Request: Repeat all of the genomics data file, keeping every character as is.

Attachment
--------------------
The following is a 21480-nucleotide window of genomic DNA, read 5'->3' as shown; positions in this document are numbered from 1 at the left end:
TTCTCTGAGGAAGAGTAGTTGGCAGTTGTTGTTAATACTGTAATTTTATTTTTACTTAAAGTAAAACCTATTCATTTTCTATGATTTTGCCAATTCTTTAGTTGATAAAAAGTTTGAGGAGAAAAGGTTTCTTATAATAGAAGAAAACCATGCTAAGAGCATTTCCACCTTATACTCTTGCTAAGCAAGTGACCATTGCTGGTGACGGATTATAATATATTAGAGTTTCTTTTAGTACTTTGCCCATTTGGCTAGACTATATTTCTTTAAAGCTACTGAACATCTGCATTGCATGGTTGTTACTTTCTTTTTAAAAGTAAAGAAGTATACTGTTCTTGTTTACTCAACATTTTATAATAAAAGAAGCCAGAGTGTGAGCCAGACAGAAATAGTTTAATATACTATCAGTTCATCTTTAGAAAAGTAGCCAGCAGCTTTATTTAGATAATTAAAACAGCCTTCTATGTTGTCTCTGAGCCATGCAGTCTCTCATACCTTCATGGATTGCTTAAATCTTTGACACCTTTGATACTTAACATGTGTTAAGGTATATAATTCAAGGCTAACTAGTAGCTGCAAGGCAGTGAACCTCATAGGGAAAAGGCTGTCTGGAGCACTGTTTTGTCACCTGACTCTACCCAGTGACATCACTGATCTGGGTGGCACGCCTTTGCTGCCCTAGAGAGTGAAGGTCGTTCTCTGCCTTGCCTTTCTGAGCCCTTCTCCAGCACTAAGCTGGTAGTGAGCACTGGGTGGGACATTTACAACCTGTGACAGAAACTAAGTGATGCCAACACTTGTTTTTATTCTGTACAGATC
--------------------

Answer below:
The following is a 21480-nucleotide window of genomic DNA, read 5'->3' as shown; positions in this document are numbered from 1 at the left end:
TTCTCTGAGGAAGAGTAGTTGGCAGTTGTTGTTAATACTGTAATTTTATTTTTACTTAAAGTAAAACCTATTCATTTTCTATGATTTTGCCAATTCTTTAGTTGATAAAAAGTTTGAGGAGAAAAGGTTTCTTATAATAGAAGAAAACCATGCTAAGAGCATTTCCACCTTATACTCTTGCTAAGCAAGTGACCATTGCTGGTGACGGATTATAATATATTAGAGTTTCTTTTAGTACTTTGCCCATTTGGCTAGACTATATTTCTTTAAAGCTACTGAACATCTGCATTGCATGGTTGTTACTTTCTTTTTAAAAGTAAAGAAGTATACTGTTCTTGTTTACTCAACATTTTATAATAAAAGAAGCCAGAGTGTGAGCCAGACAGAAATAGTTTAATATACTATCAGTTCATCTTTAGAAAAGTAGCCAGCAGCTTTATTTAGATAATTAAAACAGCCTTCTATGTTGTCTCTGAGCCATGCAGTCTCTCATACCTTCATGGATTGCTTAAATCTTTGACACCTTTGATACTTAACATGTGTTAAGGTATATAATTCAAGGCTAACTAGTAGCTGCAAGGCAGTGAACCTCATAGGGAAAAGGCTGTCTGGAGCACTGTTTTGTCACCTGACTCTACCCAGTGACATCACTGATCTGGGTGGCACGCCTTTGCTGCCCTAGAGAGTGAAGGTCGTTCTCTGCCTTGCCTTTCTGAGCCCTTCTCCAGCACTAAGCTGGTAGTGAGCACTGGGTGGGACATTTACAACCTGTGACAGAAACTAAGTGATGCCAACACTTGTTTTTATTCTGTACAGATC